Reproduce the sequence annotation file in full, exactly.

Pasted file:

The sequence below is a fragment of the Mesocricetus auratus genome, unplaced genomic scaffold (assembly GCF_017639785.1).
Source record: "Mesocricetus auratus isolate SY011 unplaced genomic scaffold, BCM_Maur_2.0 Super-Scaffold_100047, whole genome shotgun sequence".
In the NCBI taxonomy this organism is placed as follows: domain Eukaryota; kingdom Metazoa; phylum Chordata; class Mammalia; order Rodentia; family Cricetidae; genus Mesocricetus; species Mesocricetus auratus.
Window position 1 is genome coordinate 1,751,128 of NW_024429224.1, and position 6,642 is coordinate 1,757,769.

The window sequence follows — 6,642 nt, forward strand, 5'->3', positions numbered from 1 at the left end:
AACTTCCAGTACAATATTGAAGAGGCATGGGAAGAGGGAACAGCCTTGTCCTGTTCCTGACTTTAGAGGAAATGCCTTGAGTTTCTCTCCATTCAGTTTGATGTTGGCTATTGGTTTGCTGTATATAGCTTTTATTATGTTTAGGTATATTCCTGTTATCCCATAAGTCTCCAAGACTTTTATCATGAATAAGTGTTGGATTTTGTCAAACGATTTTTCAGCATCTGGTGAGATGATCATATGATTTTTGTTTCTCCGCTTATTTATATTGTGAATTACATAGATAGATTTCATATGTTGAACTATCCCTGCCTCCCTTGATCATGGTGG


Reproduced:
The sequence below is a fragment of the Mesocricetus auratus genome, unplaced genomic scaffold (assembly GCF_017639785.1).
Source record: "Mesocricetus auratus isolate SY011 unplaced genomic scaffold, BCM_Maur_2.0 Super-Scaffold_100047, whole genome shotgun sequence".
In the NCBI taxonomy this organism is placed as follows: domain Eukaryota; kingdom Metazoa; phylum Chordata; class Mammalia; order Rodentia; family Cricetidae; genus Mesocricetus; species Mesocricetus auratus.
Window position 1 is genome coordinate 1,751,128 of NW_024429224.1, and position 6,642 is coordinate 1,757,769.

The window sequence follows — 6,642 nt, forward strand, 5'->3', positions numbered from 1 at the left end:
AACTTCCAGTACAATATTGAAGAGGCATGGGAAGAGGGAACAGCCTTGTCCTGTTCCTGACTTTAGAGGAAATGCCTTGAGTTTCTCTCCATTCAGTTTGATGTTGGCTATTGGTTTGCTGTATATAGCTTTTATTATGTTTAGGTATATTCCTGTTATCCCATAAGTCTCCAAGACTTTTATCATGAATAAGTGTTGGATTTTGTCAAACGATTTTTCAGCATCTGGTGAGATGATCATATGATTTTTGTTTCTCCGCTTATTTATATTGTGAATTACATAGATAGATTTCATATGTTGAACTATCCCTGCCTCCCTTGATCATGGTGG